This one word scares me more than any other word in the English language, but also makes me more excited than any other word. It makes me excited about what can happen, but also leaves me scared and like I am in a dark abyss.
The future is such a simple word, but it means so much more than anyone could ever explain.
Everything in my life right now is setting up my future. I have applied to college and committed to the best school for me, yet I still feel like I have no clue what my future actually holds. I know where I am going to be living and what I am going to be studying, but that’s all.
I do not know what friends I am going to have out there, where I am going to work, and the hardest one for me is that I do not know what I am going to do with my boyfriend. I don’t want to hold him back, but I also don’t want to let him go. We both want to live in the same state once we graduate college so I don’t know if I say bye if it will actually be bye and not see you later.
I am so excited to meet everyone and make new friends. I can’t wait to see how everyone will help me grow into the woman I am going to become. I can’t wait to find myself and learn how to be an adult. I am so excited to settle down, have my own family, live in my own house, and be in the only one in charge of my family.
I have the big things planned for my future, but the little things are still unknown and those are the things I really want to know. My future is such a blur and I am so scared to see what happens, but I am also so excited to watch it all unfold in front of my eyes.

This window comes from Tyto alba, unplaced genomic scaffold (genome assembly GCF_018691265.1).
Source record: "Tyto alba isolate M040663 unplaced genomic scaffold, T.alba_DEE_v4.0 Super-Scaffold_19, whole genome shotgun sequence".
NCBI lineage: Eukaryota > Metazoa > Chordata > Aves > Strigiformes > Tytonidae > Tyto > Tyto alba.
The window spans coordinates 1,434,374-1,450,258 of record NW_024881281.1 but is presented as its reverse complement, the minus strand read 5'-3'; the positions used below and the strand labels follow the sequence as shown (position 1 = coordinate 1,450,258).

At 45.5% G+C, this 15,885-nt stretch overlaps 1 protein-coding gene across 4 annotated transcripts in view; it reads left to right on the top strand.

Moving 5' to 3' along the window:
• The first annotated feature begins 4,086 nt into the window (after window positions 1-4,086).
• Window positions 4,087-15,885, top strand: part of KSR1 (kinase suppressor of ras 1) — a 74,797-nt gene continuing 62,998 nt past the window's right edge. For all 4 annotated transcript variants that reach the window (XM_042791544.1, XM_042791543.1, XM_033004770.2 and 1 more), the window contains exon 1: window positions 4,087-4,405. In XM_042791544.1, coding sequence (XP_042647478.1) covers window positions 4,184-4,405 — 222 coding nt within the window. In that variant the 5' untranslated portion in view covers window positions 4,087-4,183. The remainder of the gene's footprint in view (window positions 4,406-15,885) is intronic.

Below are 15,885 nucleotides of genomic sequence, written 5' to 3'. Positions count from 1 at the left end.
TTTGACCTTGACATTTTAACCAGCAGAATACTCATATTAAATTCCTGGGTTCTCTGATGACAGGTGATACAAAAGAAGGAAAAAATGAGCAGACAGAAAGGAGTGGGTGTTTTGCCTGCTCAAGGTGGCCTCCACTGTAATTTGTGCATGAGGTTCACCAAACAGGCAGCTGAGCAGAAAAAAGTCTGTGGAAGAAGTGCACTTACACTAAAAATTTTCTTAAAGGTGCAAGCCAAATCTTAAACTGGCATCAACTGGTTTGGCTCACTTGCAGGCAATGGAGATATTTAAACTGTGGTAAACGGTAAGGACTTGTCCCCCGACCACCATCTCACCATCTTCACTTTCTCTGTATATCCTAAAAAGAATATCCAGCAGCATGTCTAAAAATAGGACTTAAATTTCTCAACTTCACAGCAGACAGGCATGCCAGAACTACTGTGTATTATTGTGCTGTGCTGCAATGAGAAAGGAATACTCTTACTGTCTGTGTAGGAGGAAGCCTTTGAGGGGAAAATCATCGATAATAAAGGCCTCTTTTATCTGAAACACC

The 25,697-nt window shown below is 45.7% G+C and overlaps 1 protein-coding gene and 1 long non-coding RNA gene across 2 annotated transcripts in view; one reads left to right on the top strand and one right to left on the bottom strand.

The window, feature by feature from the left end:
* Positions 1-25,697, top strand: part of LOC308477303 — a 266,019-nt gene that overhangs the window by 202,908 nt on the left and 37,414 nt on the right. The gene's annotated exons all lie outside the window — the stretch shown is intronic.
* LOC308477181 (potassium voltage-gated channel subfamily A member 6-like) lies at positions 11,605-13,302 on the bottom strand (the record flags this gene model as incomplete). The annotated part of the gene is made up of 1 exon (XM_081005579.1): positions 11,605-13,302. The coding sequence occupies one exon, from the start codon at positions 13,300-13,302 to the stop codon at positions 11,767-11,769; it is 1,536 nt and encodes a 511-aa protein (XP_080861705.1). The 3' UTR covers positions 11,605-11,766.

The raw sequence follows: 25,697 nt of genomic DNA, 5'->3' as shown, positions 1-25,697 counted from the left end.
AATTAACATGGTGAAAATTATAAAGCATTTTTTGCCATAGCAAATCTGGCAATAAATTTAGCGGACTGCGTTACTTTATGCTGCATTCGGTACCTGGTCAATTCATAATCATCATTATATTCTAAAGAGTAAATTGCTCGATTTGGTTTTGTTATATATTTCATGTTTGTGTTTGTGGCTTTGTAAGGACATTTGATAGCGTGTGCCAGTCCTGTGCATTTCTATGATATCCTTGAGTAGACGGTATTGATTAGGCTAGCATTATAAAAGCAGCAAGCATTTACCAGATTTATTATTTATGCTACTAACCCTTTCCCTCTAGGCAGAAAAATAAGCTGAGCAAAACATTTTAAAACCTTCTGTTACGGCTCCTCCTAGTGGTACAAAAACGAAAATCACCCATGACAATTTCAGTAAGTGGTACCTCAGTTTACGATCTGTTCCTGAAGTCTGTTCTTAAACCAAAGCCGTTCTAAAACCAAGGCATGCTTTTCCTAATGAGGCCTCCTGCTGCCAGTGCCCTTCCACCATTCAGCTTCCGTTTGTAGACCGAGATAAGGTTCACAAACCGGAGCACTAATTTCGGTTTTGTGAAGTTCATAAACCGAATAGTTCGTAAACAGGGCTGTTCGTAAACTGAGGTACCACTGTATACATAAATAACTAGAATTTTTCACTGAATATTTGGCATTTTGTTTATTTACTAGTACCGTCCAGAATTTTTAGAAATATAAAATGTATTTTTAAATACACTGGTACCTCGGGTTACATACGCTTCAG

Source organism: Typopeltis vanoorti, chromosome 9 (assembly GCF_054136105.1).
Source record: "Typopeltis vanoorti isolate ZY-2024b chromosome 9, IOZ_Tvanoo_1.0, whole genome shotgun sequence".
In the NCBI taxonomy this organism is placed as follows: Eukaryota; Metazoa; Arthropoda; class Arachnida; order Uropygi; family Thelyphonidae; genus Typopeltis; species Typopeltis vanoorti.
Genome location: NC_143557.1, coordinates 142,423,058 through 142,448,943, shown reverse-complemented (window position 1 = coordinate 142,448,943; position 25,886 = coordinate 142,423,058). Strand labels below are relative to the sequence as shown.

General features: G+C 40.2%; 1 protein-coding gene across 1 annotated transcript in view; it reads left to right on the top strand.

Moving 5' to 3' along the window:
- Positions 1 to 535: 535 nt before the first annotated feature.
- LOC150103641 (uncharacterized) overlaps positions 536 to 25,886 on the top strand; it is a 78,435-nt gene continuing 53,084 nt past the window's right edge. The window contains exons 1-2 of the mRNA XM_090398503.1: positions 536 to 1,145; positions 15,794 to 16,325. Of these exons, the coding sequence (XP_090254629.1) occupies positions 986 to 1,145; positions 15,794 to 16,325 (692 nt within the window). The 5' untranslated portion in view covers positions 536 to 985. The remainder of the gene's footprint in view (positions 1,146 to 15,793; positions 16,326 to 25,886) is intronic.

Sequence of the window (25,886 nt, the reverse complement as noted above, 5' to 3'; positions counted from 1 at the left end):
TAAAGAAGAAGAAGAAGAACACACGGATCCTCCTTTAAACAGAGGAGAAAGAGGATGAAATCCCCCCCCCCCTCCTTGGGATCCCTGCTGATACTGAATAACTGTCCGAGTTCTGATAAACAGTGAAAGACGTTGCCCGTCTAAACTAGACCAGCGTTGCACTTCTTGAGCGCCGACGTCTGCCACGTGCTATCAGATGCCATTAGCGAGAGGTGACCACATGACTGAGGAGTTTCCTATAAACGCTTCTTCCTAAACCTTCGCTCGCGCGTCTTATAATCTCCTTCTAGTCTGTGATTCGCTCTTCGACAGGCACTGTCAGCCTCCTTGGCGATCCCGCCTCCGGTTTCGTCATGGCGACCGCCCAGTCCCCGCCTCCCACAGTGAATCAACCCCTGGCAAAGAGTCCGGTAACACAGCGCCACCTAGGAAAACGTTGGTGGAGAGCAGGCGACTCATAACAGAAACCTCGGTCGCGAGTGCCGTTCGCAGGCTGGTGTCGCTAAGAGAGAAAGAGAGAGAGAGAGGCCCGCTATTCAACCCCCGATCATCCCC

When I was around six years old, I remember my parents slowly walking up to me in the morning and giving me a hug. They kneeled down beside me and said in a soft, slow, sad, and apologetic voice: “I’m sorry, honey. The raccoons got Mrs. Frizzel last night.”
I sobbed for hours. I was sad for days. I made my parents have a funeral. My tears fell to the ground as we buried my dead chicken. My parents bought a chick that I raised and loved, but I still missed Mrs. Frizzel.
When I was eight, Fluffy and Ginger passed away. My parents broke the news to me in the same way. I cried the same way as I had before. I got two more chicks.
When I was twelve, my parents again approached me with the same sad tone and told me that that a couple of our chickens died in their sleep. I didn’t cry as much when they died, partially because I was old enough to understand that everything dies of old age at some point. It was much more bearable. I would be sad, but not sobbing like I had done in the past.
Today, I came home and asked if he bought food at the store. He said no. Something happened, so he had to come home. “What I happened?” I asked.
“The neighbors dog got into our yard and into the chicken coop,” he said with a flat tone.
“You stopped right, the chickens are okay?”
“No,” he said. “They are dead, all but three are dead.” He said it with the same flat tone.
He just told me straight up, assuming I wouldn’t be sad. No soft, slow, sad, or apologetic voice. He patted my back and walked away.
I went outside. The corpses were gone. All that remained was feathers.
Eight year old me popped in to my mind. The funeral for Mrs. Frizzel. My parents stroking my back and telling me everything was going to be okay.
There would be no funeral, my dad had put their limp bodies in the trash before I came home. There would be no comfort from my parents. Fifteen year olds don’t cry when their chickens die.
I’m shouldn’t be sad. I’m too old to be sad. But, I’m sad.
I remembered holding the chickens when they were less than a week old. Moving them to the big coop when they were old enough. Hand-feeding them mealworms and celebrating the day that they laid their first egg.
I raised them. They are dead now.